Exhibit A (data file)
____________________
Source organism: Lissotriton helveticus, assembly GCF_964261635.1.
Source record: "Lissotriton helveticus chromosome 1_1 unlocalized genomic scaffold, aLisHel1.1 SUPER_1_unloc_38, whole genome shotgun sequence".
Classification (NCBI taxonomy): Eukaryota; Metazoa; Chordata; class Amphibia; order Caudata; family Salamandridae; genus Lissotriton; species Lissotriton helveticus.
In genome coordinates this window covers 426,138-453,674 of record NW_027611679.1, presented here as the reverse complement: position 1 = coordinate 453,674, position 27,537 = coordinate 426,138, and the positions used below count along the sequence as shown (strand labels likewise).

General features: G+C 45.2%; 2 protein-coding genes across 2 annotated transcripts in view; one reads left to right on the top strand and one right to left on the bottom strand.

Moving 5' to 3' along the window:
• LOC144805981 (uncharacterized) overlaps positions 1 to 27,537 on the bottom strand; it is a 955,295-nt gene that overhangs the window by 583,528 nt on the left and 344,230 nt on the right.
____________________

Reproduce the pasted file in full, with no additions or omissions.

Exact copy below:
Source organism: Lissotriton helveticus, assembly GCF_964261635.1.
Source record: "Lissotriton helveticus chromosome 1_1 unlocalized genomic scaffold, aLisHel1.1 SUPER_1_unloc_38, whole genome shotgun sequence".
Classification (NCBI taxonomy): Eukaryota; Metazoa; Chordata; class Amphibia; order Caudata; family Salamandridae; genus Lissotriton; species Lissotriton helveticus.
In genome coordinates this window covers 426,138-453,674 of record NW_027611679.1, presented here as the reverse complement: position 1 = coordinate 453,674, position 27,537 = coordinate 426,138, and the positions used below count along the sequence as shown (strand labels likewise).

General features: G+C 45.2%; 2 protein-coding genes across 2 annotated transcripts in view; one reads left to right on the top strand and one right to left on the bottom strand.

Moving 5' to 3' along the window:
• LOC144805981 (uncharacterized) overlaps positions 1 to 27,537 on the bottom strand; it is a 955,295-nt gene that overhangs the window by 583,528 nt on the left and 344,230 nt on the right.